• Education is key. While the economic downturn altered this statement with layoffs and downsizings, for the most part, the higher your education, the less likely you are to be homeless. For kids that fall off the track, getting them back in school or on a path to a GED is essential. Fortunately, the community college systems in cities and regions do a pretty good job at getting people educated and developed with new career skills.
  • Healthcare is very important. The absence of healthcare is the key reason for personal bankruptcy in the US and an important reason for homelessness. People cannot afford their employer plan and one of the kids get sick or has an issue. Or, the parent stopped taking his or her medications due to cost and the resulting physical or mental issue causes a problem for the family or on the job. Fully implementing Obamacare will help, but the states who did not expand Medicaid need to do so.
  • Minimum wage needs to at least be the living wage for an individual. The homeless we help work hard, sometimes at more than one job. People like to say that increasing the minimum wage impacts the number of jobs. To be honest, most studies do not support that contention. We need to increase the minimum wage to the living wage for an individual. These jobs perpetuate poverty (please read “Nickeled and Dimed in America” by Barbara Ehrenreich). Short of that, we need to increase it more than it is now and graduate it to a higher level. Yet, the same people who decry people on welfare, also don’t want to pay people for an honest day’s work. If we pay people better and not like an economic slave, then the economy will actually flourish more.
  • Domestic violence is real. About 30% of the people in our program have come out of an abusive relationship. So, the spouse is making due without one of the incomes (for the most part) as well as dealing with a court-ordered spouse to stay away from her and the kids. I have said this before. If you are in an abusive relationship – leave. He will not change – leave. He will move beyond verbal abuse and it will become physical – leave. For the sake of your kids – leave. You can live a more normal life. Domestic violence is about power and control. It is difficult, but please leave.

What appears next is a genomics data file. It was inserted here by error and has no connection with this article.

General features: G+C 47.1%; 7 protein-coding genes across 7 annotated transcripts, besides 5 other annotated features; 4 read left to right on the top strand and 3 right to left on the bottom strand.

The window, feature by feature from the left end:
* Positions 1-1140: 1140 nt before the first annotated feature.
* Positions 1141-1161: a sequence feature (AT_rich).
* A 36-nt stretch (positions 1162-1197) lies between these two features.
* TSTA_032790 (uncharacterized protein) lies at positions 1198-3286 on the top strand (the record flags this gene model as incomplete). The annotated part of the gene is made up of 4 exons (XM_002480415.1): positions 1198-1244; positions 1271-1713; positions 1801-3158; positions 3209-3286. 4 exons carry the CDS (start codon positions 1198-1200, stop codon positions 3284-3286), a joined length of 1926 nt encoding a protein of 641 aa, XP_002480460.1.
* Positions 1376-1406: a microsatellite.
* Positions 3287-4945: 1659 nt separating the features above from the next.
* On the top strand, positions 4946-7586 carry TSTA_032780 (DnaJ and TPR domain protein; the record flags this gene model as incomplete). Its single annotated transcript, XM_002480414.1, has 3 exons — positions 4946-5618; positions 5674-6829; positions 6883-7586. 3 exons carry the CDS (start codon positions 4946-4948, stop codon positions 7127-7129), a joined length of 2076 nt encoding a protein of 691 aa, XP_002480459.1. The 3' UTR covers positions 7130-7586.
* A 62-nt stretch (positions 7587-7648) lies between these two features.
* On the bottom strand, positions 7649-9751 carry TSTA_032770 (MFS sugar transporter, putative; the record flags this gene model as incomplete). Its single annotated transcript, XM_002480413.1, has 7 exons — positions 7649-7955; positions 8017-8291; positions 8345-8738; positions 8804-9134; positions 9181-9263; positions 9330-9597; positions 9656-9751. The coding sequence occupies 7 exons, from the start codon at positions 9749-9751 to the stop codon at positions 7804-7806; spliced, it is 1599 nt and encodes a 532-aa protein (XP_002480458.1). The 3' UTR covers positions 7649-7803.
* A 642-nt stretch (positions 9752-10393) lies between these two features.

Our agency is built with a model of helping people climb a ladder out of homelessness. The past fiscal year, 91% of our families were back to self-sufficiency in 21 months.  We provide rental subsidies based on their ability to pay, but they must work with a social worker and meet certain milestones. We also offer Hope Teams to mentor the family and kids. We do not do for them what they can do for themselves, so they must have a savings plan, take classes on Bridges Out of Poverty, and achieve certain milestones.

We all need to better understand our poverty problem in America. We must do better, but it must begin with realizing how it happens and helping people climb ladders out of poverty. We cannot solve this problem by kicking them when they are down and placing ill-founded labels on them as reasons to dismiss them as undeserving. Not only is that cold-hearted, but it is harmful to our economic growth. As Gandhi said it so well, “a society’s greatness is measured in how it takes care of its less fortunate.”

Les Miserables and Social Injustice (a reprise)

The following post was written about eight years ago, but still resonates today. It remains my third most frequented post by readers, but I felt with the concerns of today, it deserved a reprise.